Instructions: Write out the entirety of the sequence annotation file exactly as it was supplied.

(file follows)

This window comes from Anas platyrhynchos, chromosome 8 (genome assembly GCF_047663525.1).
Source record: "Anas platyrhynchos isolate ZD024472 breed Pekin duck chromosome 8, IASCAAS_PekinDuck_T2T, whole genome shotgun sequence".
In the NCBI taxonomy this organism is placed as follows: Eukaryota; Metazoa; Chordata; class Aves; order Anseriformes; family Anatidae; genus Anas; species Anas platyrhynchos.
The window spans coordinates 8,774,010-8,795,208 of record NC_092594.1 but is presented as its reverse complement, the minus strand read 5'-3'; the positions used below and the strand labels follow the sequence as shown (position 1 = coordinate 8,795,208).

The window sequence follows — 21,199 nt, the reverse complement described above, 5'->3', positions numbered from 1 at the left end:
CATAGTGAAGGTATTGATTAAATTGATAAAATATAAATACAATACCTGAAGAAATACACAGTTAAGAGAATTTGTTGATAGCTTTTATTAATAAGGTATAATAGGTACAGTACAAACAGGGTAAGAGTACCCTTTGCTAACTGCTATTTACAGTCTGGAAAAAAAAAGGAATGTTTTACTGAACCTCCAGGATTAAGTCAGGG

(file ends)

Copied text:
This window comes from Anas platyrhynchos, chromosome 8 (genome assembly GCF_047663525.1).
Source record: "Anas platyrhynchos isolate ZD024472 breed Pekin duck chromosome 8, IASCAAS_PekinDuck_T2T, whole genome shotgun sequence".
In the NCBI taxonomy this organism is placed as follows: Eukaryota; Metazoa; Chordata; class Aves; order Anseriformes; family Anatidae; genus Anas; species Anas platyrhynchos.
The window spans coordinates 8,774,010-8,795,208 of record NC_092594.1 but is presented as its reverse complement, the minus strand read 5'-3'; the positions used below and the strand labels follow the sequence as shown (position 1 = coordinate 8,795,208).

The window sequence follows — 21,199 nt, the reverse complement described above, 5'->3', positions numbered from 1 at the left end:
CATAGTGAAGGTATTGATTAAATTGATAAAATATAAATACAATACCTGAAGAAATACACAGTTAAGAGAATTTGTTGATAGCTTTTATTAATAAGGTATAATAGGTACAGTACAAACAGGGTAAGAGTACCCTTTGCTAACTGCTATTTACAGTCTGGAAAAAAAAAGGAATGTTTTACTGAACCTCCAGGATTAAGTCAGGG